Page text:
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Landing yourself right in it

A Breaffy Man in Castlebar
edwin-mcgreal_full_290

Landing yourself right in it


Edwin McGreal

Ask questions later.
It is an admired trait in GAA circles, one that earns approving nods from the hard-pleased greats of yesterday in the stand. Go in and take man and ball in a challenge and don’t worry about your opponent or your own safety until afterwards.
But it can be a foolish thing to do off the field. To go in ‘bald-headed’ without thinking about the consequences of your decision or action.
I landed myself right in it at work last week. We were seeking volunteers to run in the Achill half-marathon in July and sure I was in like a flash - ‘arragh yeah, no bother, sure it’s only a half-marathon’.
It was only after committing that I was able to stand back and consider what I had let myself in for. A half-marathon is over 13 miles.
The longest I’ve ever run is under half that distance and that when I got a daft notion whilst living in Sydney to run from my house to Bondi Beach and back. The uphill journey home nearly killed me.
And, now I’ve put myself forward for twice that on an island that has its fair share of hills too.
At work they tell me I’ll be fine. ‘Sure aren’t you training for Gaelic football all the time’. Which is true, I have been training with Breaffy since the start of the year but, like Paddy working on the building site, going to training and actually training are two entirely different things.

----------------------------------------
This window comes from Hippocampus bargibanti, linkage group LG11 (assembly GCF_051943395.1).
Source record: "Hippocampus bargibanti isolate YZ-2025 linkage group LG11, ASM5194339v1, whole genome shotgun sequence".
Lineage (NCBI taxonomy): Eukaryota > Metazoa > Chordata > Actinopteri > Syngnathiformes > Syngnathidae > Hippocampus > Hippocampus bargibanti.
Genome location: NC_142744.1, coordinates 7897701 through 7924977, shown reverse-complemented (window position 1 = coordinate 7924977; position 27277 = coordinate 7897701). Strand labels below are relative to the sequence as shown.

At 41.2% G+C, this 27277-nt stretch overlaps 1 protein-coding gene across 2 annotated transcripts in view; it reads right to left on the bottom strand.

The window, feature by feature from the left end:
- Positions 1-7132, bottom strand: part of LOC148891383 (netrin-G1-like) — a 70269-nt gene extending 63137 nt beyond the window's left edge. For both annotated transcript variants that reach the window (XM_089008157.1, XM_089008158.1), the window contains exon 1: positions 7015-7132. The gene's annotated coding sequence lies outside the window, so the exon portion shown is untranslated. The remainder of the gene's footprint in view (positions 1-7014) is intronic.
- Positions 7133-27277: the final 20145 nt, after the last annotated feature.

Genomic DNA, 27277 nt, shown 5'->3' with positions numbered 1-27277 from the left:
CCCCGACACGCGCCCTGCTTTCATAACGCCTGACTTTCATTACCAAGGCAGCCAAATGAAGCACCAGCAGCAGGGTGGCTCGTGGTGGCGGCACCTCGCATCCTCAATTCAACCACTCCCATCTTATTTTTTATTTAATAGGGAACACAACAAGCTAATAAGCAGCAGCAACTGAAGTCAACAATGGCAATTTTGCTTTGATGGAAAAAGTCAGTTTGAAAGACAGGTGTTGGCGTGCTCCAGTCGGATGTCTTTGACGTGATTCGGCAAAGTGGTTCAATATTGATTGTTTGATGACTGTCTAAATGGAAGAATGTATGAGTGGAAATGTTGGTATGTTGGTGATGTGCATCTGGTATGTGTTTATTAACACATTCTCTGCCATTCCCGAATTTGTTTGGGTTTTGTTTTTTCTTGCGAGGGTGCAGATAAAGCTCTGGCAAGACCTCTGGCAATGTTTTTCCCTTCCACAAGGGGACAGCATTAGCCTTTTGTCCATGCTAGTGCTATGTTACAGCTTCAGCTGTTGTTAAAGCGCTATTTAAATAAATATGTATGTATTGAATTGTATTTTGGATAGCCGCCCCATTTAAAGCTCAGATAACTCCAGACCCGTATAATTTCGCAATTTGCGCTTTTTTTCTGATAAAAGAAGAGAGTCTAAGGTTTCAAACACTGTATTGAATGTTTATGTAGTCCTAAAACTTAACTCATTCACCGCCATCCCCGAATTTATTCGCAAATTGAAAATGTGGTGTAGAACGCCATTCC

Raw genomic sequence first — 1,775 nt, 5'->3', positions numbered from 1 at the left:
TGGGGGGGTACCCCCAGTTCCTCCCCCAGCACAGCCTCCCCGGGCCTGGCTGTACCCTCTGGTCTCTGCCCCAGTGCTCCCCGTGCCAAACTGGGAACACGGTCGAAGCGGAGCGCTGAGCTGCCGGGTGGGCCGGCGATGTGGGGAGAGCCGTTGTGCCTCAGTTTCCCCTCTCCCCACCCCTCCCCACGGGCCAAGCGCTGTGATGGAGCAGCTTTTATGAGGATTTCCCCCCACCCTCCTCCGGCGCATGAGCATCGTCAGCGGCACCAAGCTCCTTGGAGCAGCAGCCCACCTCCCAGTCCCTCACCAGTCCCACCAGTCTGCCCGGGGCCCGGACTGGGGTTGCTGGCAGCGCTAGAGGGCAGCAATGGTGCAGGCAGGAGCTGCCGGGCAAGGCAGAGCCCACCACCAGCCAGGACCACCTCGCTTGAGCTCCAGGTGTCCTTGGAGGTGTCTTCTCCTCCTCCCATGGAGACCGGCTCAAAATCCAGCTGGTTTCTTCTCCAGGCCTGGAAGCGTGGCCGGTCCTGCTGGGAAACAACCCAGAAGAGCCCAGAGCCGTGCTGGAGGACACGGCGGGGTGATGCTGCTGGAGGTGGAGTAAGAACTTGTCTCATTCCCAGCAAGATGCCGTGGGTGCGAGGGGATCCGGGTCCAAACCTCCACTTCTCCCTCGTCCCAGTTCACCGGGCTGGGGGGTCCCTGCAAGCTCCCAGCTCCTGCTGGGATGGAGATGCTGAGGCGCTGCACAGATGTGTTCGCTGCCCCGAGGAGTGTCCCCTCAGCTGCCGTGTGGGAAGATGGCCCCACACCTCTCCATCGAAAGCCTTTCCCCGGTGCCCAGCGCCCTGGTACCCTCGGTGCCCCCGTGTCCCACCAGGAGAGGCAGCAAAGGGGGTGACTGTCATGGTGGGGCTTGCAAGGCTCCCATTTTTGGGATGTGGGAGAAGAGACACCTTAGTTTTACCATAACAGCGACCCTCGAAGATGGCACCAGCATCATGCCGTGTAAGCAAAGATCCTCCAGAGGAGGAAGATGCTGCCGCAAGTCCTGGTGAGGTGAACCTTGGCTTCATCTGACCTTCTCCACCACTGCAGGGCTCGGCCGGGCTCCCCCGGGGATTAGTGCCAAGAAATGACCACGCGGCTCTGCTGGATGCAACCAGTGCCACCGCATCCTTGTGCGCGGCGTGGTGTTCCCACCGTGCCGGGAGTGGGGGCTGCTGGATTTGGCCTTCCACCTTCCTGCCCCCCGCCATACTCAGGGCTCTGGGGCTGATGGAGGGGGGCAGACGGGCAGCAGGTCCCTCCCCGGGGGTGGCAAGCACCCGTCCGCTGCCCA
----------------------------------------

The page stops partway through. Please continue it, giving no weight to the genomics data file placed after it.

Seeing as I’m a goalkeeper I don’t get subjected to the same tortures as the rest of the lads, apart from an odd dive when they actually manage to get a shot on target.
So it was with a heavy heart and even heavier legs that I took to the road last Thursday morning. Alarm set from the night before, all set to run the five miles ‘around the block’.
‘The block’ I refer to brings you over the main Breaffy road to the church, down by the back of the school, left at Caulfield’s Cross, down by Corheens and back out at Kilkenny Cross before going home via the main road again.
The alarm goes off then to call me from my bed but the notion of calving halfway around fills me with dread. Ah, sure, press snooze and we’ll give a shorter run ago. Rome wasn’t built in a day and all that. No point killing yourself just yet.
By the time I eventually get up I’ve reduced my early morning run to a two miler, up the Cottage Road at the side of the house, turn at Jack Sheridan’s and back.
Thankfully it was still early enough for little enough traffic to be on the road to spot my feeble attempts at putting one foot in front of the other without falling into a ditch.
I make it home, eventually, in one panting, sweat-covered piece. I console myself with the fact that I only have to add another eleven miles to that, with hills, for Achill. Arragh yeah, no bother indeed. was a winner.